Scott Pilgrim’s Finest Hour
It’s time to say goodbye to Scott Pilgrim, the bemused young fighter and band member we’ve watched grow up over the last six years. Scott Pilgrim’s Finest Hour is a satisfying conclusion to his journey from clueless boy coasting through life to young man making his own decisions and fighting for the woman he loves.
The last of Ramona’s evil exes, Gideon, obviously plays a major role, but not as much of one as I expected. That’s a good thing, because this series moved beyond the “life as video game” motif several books ago. In fact, the opening — where a depressed Scott, ditched by Ramona, won’t stop playing a handheld game or get off the couch for months — seems like an indictment of that kind of simplistic “looking for victory” competition as nothing but an escape.
I’m not sure what to think about gay ex-roommate Wallace. All through this series, I thought he was a little skewed, although basically good, but with the advice he gives Scott to push him out of his funk here, I no longer think that’s the case. Isn’t “go have sex with someone” the kind of attitude that got Scott into this situation, with his not owning his bad behavior with Knives when he met Ramona?
(This book is full of those kind of question-sparking moments, and I wish I had a book club to discuss it with. I suppose that’s what the internet is for, but it’s much harder to flip to a page and point to a panel in that case.)
Lots of characters move on, as friends and acquaintances must. The theme underlying this all is how we need our memories, how they form the person we become. Scott doesn’t have many memories, and what he does recall is simplified and childish (in a lovely visual technique), rewritten to make him look better in contrast to the facts. It’s all about him, and learning that others may have different, justified, unpleasant thoughts of him in their past is a key stepping stone on his trip to adulthood.
Envy Adams, shown here, brings this home, as the most transformed character. She’ll put up with him, sometimes, just because he knew her before the celebrity, knew who she was before her image took over.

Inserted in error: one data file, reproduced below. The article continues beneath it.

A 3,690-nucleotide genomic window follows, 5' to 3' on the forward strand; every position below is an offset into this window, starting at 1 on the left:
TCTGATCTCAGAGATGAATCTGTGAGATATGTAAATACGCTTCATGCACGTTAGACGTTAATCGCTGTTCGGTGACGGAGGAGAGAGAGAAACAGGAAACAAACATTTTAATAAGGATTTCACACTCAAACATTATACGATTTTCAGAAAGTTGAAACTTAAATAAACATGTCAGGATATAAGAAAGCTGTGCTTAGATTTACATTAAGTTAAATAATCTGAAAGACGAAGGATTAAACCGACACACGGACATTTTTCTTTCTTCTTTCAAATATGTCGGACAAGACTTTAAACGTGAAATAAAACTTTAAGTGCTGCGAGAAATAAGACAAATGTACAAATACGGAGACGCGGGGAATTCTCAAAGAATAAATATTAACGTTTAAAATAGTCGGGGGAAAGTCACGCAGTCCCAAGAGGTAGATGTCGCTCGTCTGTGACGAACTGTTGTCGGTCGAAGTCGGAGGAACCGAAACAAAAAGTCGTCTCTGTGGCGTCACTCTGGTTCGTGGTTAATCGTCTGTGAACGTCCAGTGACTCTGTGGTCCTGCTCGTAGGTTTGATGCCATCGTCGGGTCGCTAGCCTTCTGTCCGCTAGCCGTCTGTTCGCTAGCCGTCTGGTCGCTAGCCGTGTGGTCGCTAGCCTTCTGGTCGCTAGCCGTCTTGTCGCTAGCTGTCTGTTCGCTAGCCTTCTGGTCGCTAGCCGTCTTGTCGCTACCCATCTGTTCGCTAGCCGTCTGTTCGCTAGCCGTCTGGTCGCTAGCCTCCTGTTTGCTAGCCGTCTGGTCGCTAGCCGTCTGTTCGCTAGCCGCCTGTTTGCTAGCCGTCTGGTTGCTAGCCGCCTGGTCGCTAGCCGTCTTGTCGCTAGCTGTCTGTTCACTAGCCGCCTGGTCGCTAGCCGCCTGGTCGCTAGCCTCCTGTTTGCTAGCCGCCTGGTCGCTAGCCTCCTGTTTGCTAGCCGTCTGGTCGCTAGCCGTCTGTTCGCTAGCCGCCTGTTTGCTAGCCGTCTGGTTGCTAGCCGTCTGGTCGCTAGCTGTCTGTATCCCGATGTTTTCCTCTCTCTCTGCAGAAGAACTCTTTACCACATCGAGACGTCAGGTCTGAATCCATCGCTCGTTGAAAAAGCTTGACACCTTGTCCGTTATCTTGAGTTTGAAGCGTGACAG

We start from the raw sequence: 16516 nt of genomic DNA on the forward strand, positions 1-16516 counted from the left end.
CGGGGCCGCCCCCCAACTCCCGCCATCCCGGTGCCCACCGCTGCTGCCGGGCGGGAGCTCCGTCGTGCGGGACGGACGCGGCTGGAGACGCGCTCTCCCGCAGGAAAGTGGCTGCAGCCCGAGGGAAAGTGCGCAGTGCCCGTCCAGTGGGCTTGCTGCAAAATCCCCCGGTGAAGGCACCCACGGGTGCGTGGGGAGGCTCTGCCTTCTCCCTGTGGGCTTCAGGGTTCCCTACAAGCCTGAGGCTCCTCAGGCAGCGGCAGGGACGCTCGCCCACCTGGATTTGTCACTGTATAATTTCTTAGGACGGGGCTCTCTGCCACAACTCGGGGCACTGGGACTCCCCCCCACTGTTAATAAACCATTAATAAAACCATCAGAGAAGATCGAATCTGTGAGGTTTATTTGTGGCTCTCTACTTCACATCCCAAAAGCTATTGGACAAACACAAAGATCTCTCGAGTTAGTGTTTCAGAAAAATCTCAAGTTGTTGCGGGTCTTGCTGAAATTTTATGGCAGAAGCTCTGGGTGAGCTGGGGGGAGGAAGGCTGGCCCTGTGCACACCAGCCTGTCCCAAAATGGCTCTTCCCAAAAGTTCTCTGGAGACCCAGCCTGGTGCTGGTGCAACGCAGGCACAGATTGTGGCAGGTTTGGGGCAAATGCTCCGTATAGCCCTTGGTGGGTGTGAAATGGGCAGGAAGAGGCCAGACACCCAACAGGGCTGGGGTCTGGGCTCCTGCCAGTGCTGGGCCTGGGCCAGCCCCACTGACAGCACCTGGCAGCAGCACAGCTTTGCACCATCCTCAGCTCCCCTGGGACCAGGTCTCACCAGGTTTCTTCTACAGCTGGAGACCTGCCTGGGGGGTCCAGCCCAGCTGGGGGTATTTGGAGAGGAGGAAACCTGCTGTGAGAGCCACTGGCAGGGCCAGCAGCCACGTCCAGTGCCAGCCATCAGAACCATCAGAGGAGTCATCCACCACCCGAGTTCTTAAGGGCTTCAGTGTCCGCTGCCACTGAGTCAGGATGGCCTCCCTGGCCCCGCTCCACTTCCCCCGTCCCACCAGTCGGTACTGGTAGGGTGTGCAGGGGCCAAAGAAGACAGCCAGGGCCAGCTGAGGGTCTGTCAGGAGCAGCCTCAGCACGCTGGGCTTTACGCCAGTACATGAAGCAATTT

Similarly adult is the idea that some may choose to be alone, temporarily, because that’s better for them at the time. Scott’s never chosen that before, drifting from one relationship to another or getting dumped, and it surprised me that that was one of the things we realize he and Ramona have in common. Several characters take off by themselves — self-dramatizing it, because that’s what they do, into a “wilderness sabbatical” — as a way of resetting themselves.
Kim’s the symbol of this, the one girl who knew him through it all. Even though she’s found that sabbatical, in practice, can be boring, that’s part of daily life too. It’s not always an adventure, not always something full of challenges. Except here, where coming to terms with the part of yourself you dislike might be symbolized by an alternate version or a strange glow.
I can’t say much about the art, because it’s really good. Characters are distinctive, truly themselves, and as expressive as they need to be. I powered through the book on the first read, just to find out what happened to everyone, and the flow supports that. It also supports savoring each moment, and explores dreams and flashbacks and closeups and group fight scenes. Rebirth here is taken a bit literally.
Not knowing yourself is a kind of protection, where things can’t really hurt you, and what you think is weakness others might see as strength. That’s how we manage to form relationships with others — together, we can overcome our fear and complement each other. Even if we’re weak in dealing with our own issues, we can be strong for the one we love. And our worst enemies can be those the most like us.
I was reminded of how difficult it can be to come to terms with the idea that your best years just might be behind you. (Envy’s song helped.) That’s another part of growing up, realizing that the choices you make give you satisfaction but shut down other avenues, and you can’t be young and full of potential forever. It’s tiring to keep chasing new partners and new trends. That’s one of the reasons it tickled me so that the last song we see Scott playing is by one of my all-time favorites, The Monkees. (That and they’re personally important to me, since they’re one of the reasons KC and I are together.)
We have to say goodbye to Scott, but I’m very much looking forward to seeing much more from his creator, Bryan Lee O’Malley, in future.